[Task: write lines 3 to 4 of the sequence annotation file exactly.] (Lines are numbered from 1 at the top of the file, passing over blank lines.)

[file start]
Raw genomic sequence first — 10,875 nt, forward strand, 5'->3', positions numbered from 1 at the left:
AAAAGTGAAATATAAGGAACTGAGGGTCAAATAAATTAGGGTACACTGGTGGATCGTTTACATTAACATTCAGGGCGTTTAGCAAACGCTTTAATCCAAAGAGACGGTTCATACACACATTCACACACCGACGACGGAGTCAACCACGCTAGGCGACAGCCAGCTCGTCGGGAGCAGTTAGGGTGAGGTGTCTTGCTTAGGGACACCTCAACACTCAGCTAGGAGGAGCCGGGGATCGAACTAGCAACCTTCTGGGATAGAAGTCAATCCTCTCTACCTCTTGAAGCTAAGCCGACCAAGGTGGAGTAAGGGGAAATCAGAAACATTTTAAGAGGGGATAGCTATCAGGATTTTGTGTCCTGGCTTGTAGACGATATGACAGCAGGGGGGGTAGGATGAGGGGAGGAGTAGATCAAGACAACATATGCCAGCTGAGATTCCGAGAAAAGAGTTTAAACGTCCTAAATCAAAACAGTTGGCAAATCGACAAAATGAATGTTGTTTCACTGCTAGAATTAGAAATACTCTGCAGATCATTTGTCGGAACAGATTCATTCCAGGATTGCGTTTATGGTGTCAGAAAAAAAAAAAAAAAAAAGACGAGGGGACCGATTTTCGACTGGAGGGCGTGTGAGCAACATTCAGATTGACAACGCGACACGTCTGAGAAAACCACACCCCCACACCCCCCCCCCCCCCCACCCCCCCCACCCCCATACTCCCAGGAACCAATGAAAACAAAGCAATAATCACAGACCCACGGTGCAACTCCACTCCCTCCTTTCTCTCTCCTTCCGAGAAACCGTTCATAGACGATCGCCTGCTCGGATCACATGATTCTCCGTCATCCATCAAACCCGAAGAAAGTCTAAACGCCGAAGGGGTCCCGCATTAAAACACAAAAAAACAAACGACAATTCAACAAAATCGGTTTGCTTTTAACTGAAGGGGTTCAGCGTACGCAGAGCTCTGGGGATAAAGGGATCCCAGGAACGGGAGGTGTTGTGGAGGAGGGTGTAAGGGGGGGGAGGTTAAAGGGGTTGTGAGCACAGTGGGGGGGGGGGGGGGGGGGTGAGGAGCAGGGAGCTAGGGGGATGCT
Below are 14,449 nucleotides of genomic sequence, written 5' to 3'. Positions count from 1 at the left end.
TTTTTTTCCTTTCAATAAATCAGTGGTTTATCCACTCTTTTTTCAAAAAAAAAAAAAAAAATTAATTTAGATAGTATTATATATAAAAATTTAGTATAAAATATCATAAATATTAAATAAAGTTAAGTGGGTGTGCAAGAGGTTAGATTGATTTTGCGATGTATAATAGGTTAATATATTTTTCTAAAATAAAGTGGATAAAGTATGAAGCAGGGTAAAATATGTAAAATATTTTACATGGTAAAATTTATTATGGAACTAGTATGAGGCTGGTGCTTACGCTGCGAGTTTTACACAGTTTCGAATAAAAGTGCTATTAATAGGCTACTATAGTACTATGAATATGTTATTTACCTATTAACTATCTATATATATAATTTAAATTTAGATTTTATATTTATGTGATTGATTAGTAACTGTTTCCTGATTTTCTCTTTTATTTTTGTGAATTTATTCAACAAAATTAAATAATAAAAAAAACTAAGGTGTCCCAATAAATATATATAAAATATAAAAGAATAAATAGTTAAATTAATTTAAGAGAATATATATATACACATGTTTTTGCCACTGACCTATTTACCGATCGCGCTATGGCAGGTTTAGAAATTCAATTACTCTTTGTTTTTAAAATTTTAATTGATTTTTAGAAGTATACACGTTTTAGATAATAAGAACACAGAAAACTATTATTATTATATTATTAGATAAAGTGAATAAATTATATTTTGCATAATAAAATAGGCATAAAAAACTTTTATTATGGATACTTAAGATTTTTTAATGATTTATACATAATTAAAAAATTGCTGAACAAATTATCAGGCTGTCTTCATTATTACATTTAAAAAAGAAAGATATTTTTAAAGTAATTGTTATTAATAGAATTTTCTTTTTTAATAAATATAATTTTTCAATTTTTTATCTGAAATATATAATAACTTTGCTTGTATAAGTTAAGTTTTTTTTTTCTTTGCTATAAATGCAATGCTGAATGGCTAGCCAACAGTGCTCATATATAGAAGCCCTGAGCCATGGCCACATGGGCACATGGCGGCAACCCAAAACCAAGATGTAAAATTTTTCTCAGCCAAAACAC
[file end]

Below are 14,449 nucleotides of genomic sequence, written 5' to 3'. Positions count from 1 at the left end.
TTTTTTTCCTTTCAATAAATCAGTGGTTTATCCACTCTTTTTTCAAAAAAAAAAAAAAAAATTAATTTAGATAGTATTATATATAAAAATTTAGTATAAAATATCATAAATATTAAATAAAGTTAAGTGGGTGTGCAAGAGGTTAGATTGATTTTGCGATGTATAATAGGTTAATATATTTTTCTAAAATAAAGTGGATAAAGTATGAAGCAGGGTAAAATATGTAAAATATTTTACATGGTAAAATTTATTATGGAACTAGTATGAGGCTGGTGCTTACGCTGCGAGTTTTACACAGTTTCGAATAAAAGTGCTATTAATAGGCTACTATAGTACTATGAATATGTTATTTACCTATTAACTATCTATATATATAATTTAAATTTAGATTTTATATTTATGTGATTGATTAGTAACTGTTTCCTGATTTTCTCTTTTATTTTTGTGAATTTATTCAACAAAATTAAATAATAAAAAAAACTAAGGTGTCCCAATAAATATATATAAAATATAAAAGAATAAATAGTTAAATTAATTTAAGAGAATATATATATACACATGTTTTTGCCACTGACCTATTTACCGATCGCGCTATGGCAGGTTTAGAAATTCAATTACTCTTTGTTTTTAAAATTTTAATTGATTTTTAGAAGTATACACGTTTTAGATAATAAGAACACAGAAAACTATTATTATTATATTATTAGATAAAGTGAATAAATTATATTTTGCATAATAAAATAGGCATAAAAAACTTTTATTATGGATACTTAAGATTTTTTAATGATTTATACATAATTAAAAAATTGCTGAACAAATTATCAGGCTGTCTTCATTATTACATTTAAAAAAGAAAGATATTTTTAAAGTAATTGTTATTAATAGAATTTTCTTTTTTAATAAATATAATTTTTCAATTTTTTATCTGAAATATATAATAACTTTGCTTGTATAAGTTAAGTTTTTTTTTTCTTTGCTATAAATGCAATGCTGAATGGCTAGCCAACAGTGCTCATATATAGAAGCCCTGAGCCATGGCCACATGGGCACATGGCGGCAACCCAAAACCAAGATGTAAAATTTTTCTCAGCCAAAACAC